This week, I thought I’d take a look at the artist Taiyo Matsumoto. Matsumoto has only 4 works available in English, and the last new work was released over three years ago. But he’s quite an extraordinary artist. His art is heavily influenced by European comics, something you don’t often see among the manga artists available in English, and he uses intricate detail combined with an extremely fluid and heavily fantastic style. His backgrounds in particular are highly original and detailed. His stories are equally fantastic, and the ones available in English range from gritty crime to post-apocalyptic conflict. His series also tend to get released in very nice-looking graphic novel collections
In addition to the three I mention below, there are also 2 volumes of a series called No. 5 available, and a series called Sunny will be appearing in May.
Blue Spring – Taiyo Matsumoto (1 volume)
Blue Spring is a collection of short stories, and includes some of Matsumoto’s earliest work. They all lean fairly heavily on the crime/yakuza side, and can be very bleak, but it’s still a surprisingly polished collection of early work. His artwork isn’t quite as sophisticated, but the stories are still nice to look at, and one of my favorite details is the amount of graffiti that appears in the background of nearly every panel of some stories. Translation footnotes clutter the page, which is unfortunate, but the art is still nice. The first story in the volume is probably the best. Titled “If You’re Happy and You Know It, Clap Your Hands!”, it’s about a group of boys at the bottom of the social order in their school trying to climb the ranks by playing a game where you hang upside down from the roof of the school and clap your hands. The school is rife with delinquency, which fits into the gritty crime feel of the other stories nicely. It’s not the best of Matsumoto’s work available in English, but it’s still an unusual collection of short stories.
GoGo Monster – Taiyo Matsumoto (1 volume)
Bear with me on this one, because this story is complicated and difficult to describe in brief. The story is set in an all boys elementary school, and the main character is an outcast named Yuki. Yuki can see and hear beings from another dimension called Them and The Others. He frequently talks to them, and entertains them by playing his harmonica. Because nobody else can see Them or The Others, Yuki is made into a pariah, which becomes increasingly frustrating when he begins insisting things are going awry at the school because The Others are taking over. Another outcast at the school is a boy named IQ, who is highly intelligent but is never seen without a box over his head. IQ insists that Them and The Others are just manifestations of Yuki’s loneliness, but IQ is lonely and not altogether sane himself. A third boy, Makoto, is a completely normal boy that tries hard to make friends with both the others. The narrative progresses through the school year, and things turn surreal when IQ begins behaving erratically and Yuki’s Others begin a “takeover.” There are downright psychedelic moments where IQ and Yuki may or may not travel through their own consciousnesses, but as the narrative begins becoming increasingly unhinged, Makoto, the normal one, gives us a perspective that is more inline with reality, so it never gets completely out of hand. I know I haven’t adequately summarized this, but it’s difficult to explain, and is one of those types of stories you simply need to experience for yourself. Admittedly, much is also left up to reader interpretation at the end of the story, and you are left to judge what is reality and what occurred entirely in the minds of the boys. This is the most current of Matsumoto’s work in English, and as such the artwork is top notch. Broken glass and graffiti are frequent motifs throughout, and they link sections of the story together and fluctuate as the narrative comes more unhinged. The book itself is also beautiful. It was released as a single hardcover in a slipcase that displays the fore-edge, dyed to continue the designs that make up the wraparound cover illustration.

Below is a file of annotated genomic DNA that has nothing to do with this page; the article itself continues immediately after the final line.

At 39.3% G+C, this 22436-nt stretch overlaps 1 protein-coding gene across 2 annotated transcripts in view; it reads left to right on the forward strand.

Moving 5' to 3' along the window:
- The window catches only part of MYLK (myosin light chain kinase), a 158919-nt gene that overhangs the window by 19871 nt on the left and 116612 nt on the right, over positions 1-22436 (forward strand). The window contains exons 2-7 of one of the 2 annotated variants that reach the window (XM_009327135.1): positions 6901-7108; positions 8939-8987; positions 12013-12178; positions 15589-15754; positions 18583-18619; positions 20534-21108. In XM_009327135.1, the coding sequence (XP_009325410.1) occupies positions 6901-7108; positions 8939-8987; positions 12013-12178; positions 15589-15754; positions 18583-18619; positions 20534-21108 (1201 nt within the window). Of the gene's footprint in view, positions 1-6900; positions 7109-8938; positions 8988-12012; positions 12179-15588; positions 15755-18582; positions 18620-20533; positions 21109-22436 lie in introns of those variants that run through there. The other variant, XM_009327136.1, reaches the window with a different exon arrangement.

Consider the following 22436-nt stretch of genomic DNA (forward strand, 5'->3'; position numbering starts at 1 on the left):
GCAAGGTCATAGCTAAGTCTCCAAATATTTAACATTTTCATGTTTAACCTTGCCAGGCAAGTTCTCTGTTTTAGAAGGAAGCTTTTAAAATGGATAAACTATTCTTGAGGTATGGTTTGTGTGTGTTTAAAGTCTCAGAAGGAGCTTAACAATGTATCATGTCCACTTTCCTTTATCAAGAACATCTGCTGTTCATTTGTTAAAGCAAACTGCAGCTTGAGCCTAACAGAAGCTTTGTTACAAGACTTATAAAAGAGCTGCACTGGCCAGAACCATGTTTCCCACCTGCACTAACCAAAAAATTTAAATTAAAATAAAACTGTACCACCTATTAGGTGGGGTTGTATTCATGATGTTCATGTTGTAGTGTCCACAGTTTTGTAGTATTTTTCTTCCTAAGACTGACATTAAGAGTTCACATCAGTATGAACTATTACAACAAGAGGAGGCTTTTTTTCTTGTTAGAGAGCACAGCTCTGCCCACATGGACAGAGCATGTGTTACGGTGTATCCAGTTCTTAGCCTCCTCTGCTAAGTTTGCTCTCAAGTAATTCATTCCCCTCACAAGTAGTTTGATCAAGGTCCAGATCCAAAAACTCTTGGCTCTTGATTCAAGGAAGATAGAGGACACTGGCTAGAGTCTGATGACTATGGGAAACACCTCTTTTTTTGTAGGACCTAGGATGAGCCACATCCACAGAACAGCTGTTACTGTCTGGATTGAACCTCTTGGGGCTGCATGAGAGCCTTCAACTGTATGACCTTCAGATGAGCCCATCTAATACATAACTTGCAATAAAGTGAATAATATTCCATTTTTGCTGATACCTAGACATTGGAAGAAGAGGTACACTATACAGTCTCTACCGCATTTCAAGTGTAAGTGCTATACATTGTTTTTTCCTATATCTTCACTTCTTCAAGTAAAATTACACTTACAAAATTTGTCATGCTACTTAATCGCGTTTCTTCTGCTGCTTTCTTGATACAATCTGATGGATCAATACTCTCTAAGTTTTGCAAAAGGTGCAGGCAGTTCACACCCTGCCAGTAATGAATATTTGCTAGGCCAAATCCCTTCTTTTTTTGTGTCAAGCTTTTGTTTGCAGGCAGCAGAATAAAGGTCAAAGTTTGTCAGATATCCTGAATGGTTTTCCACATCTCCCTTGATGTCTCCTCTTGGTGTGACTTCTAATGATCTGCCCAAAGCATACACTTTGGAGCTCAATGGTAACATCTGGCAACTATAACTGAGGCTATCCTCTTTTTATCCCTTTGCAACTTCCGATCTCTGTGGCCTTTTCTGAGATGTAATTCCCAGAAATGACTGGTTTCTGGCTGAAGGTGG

Tekkon Kinkreet, aka Black & White – Taiyo Matsumoto (Tekkon Kinkreet is a 1-volume omnibus, Black & White is 3 volumes)
Tekkon Kinkreet is an early work by Matsumoto, and has two editions in English (the Tekkon Kinkreet omnibus is the superior edition). Early though it may be, it’s also the best of what I’ve read by him, and it’s fantastic in terms of both art and story. The story is set in a crime-ridden city more or less ruled by two young boys, named Black and White. Black is the more aggressive of the two, and is the one that tends to beat up other, older boys. White is in a state of arrested development, and he tends to act as bait to lure other gangs to Black since he’s seen as the weaker link. Black and White are head of the younger thugs in the city, but the story also involves the older yakuza-based gangs. Treasure Town is a bad place, but the story is about what happens when true evil takes over, and what needs to be done by the gangs in order to drive it out. It’s another very surreal and crime-oriented story, but the characters in this one are very well done, and I find Matsumoto’s art here to be the best that I’ve seen, especially since the later GoGo Monster takes place entirely in a school, which doesn’t lend itself to Matsumoto’s strengths. One of my favorite details is that many of the characters smile all the time, which is often in stark contrast to the terrible things going on. Even the cover is made more appealing by Black’s huge grin. It’s a fantastic series, and I’d recommend it to anyone that wants to read an unusual and surreal crime story. It should still be in print, too.